My host parents have eight children, although only four of them were in the house while I was there. I really connected with the two youngest, my twelve-year-old sister and eight year old brother. It was the first time I got the opportunity to have younger siblings. We taught each other card tricks and card games, and my sister tried to teach me how to dance (without much success). One time, as I was headed to the bathroom to take a shower, my brother took one look at the towel and clothes in my hands and shouted, “Me first!” as he ran into the bathroom. He closed the door behind him, and then reopened it so he could peek out to see my reaction. My host mom started to apologize, but I was laughing pretty hard.
The house was up a super steep road, almost to Pancho’s house. Luckily, there was an alternative route on a windy muddy path through the forest, so every morning, I got to start my day feeling like the only person in the wilderness of the world.
I loved every bit of the house, from its isolation to the colorful walls (inside and out) and the livestock in the back. At night, the family would cram themselves onto the couch and chairs in the living room to watch soccer or Animal Planet on an old TV. As a part of the multi-TV, unlimited programs generation, I have never experienced something as simple as a whole family routinely watching family friendly TV together. I liked it. A lot.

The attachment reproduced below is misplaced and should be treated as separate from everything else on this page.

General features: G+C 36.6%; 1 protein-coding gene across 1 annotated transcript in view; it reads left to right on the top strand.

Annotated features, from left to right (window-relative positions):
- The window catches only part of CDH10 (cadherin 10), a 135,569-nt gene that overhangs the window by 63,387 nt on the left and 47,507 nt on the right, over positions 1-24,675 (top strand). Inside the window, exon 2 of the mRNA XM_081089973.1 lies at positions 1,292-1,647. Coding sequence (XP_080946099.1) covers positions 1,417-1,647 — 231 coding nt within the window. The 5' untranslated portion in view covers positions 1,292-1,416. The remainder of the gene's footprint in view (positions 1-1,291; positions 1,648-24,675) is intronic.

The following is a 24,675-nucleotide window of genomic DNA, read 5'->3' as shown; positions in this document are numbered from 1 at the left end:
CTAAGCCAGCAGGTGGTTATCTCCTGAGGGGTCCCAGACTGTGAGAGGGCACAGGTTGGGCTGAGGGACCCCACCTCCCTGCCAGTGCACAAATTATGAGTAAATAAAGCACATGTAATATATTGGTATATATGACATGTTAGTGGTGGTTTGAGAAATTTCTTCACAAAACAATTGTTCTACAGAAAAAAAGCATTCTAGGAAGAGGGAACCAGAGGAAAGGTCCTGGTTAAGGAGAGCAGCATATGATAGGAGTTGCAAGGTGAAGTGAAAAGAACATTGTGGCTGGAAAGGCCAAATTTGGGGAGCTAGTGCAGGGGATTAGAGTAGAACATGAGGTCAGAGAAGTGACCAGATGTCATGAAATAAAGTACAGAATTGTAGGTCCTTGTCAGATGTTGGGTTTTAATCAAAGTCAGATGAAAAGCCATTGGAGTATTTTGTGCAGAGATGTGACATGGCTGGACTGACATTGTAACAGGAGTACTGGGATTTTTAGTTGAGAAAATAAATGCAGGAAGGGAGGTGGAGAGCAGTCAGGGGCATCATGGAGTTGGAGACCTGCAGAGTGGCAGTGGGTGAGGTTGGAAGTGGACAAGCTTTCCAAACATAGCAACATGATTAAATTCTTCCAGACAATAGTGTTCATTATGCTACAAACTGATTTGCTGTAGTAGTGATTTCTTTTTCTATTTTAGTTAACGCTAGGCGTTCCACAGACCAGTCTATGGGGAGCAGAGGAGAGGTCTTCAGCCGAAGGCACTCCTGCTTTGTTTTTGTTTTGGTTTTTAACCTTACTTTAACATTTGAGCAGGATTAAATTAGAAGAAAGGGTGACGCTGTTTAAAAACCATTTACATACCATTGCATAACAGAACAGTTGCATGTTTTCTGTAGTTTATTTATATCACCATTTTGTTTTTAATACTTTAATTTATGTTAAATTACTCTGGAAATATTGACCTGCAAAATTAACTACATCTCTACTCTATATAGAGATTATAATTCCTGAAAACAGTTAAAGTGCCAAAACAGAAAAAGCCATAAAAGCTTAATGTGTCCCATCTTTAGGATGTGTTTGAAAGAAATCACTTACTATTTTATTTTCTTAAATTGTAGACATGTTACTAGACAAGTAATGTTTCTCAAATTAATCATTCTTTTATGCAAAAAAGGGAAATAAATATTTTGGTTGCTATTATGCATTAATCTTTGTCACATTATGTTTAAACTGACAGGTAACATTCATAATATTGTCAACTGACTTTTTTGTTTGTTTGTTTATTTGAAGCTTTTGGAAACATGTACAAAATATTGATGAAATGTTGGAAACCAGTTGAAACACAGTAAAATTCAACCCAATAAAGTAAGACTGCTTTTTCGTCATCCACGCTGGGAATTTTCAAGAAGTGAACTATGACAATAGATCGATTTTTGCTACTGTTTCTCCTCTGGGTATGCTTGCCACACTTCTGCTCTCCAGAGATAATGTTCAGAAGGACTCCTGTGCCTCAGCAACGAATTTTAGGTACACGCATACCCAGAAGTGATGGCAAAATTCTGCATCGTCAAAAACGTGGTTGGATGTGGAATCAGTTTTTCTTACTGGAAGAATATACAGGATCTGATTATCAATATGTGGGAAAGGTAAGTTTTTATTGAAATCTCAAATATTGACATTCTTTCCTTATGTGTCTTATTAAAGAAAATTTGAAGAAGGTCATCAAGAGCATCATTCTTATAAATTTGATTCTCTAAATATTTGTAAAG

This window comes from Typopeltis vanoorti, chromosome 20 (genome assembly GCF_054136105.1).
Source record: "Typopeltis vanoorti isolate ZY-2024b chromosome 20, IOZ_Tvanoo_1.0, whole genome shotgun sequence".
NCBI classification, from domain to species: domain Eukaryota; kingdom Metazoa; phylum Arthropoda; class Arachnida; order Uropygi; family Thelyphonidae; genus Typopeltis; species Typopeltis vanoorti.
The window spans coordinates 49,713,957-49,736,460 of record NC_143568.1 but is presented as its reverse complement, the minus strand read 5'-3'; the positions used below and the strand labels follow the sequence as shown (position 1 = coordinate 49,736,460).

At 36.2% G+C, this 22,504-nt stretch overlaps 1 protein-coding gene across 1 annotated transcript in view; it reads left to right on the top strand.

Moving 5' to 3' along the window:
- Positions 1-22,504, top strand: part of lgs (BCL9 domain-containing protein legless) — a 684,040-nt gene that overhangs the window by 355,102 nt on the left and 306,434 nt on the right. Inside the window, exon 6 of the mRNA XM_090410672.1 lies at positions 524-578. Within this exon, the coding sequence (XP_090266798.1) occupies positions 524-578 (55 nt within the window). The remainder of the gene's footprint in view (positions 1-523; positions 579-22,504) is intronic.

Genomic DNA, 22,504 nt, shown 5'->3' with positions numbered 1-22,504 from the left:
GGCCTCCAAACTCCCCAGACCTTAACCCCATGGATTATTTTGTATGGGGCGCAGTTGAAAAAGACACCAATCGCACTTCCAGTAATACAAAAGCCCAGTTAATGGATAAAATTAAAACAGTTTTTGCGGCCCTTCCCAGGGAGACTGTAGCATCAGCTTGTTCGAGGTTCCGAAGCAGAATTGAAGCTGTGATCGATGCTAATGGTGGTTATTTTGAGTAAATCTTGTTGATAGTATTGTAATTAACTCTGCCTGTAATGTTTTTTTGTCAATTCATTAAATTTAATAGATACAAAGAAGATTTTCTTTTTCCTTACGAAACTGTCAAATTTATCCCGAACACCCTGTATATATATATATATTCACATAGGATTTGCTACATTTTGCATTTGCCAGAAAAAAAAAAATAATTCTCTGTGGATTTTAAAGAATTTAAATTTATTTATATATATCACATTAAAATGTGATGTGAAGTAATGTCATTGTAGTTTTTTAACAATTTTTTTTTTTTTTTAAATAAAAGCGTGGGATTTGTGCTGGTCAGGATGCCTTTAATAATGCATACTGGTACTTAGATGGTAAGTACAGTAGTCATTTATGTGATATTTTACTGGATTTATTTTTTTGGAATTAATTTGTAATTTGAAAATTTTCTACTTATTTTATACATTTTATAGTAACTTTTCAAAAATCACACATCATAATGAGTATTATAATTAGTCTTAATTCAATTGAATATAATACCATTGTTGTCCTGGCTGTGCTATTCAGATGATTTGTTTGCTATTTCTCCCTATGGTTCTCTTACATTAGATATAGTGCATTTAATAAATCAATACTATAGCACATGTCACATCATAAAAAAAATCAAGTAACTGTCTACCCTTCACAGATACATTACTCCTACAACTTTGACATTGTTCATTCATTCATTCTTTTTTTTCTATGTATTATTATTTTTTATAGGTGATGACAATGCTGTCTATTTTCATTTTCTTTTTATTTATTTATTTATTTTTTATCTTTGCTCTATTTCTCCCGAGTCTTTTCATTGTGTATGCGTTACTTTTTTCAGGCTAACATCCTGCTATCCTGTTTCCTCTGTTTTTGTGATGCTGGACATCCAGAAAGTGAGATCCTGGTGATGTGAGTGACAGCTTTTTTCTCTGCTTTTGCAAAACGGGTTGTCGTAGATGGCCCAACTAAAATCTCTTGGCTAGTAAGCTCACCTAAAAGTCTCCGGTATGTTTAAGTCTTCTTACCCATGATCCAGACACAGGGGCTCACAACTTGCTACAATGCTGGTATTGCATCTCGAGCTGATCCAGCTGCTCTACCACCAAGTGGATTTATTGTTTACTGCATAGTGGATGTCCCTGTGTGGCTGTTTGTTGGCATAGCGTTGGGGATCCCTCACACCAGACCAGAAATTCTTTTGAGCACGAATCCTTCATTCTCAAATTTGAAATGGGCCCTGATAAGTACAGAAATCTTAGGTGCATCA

I met my host dad when he was feeding the pigs. For a living, he works picking coffee beans, and other types of work in the community. He is one of the most decent men I have ever met, and his kindness with me and obvious love for his family reminded me of my own father.
I left a bit of my heart in Altamira last semester. I had to make a decision this semester between going again or experiencing the processions and activities of Holy Week in a Latin American country. After a lot of agonizing, I finally decided to do the new experience since my time is so limited here.
If you’re interested in volunteering with the community, the organization is called Asoprola (Organización de Productores la Amistad), and they work to improve the community through organic farming and ecotourism. Both national and international volunteers come through for a week, two weeks, a month–I even met a girl from Germany that is there for a year. You can get more information here: español English.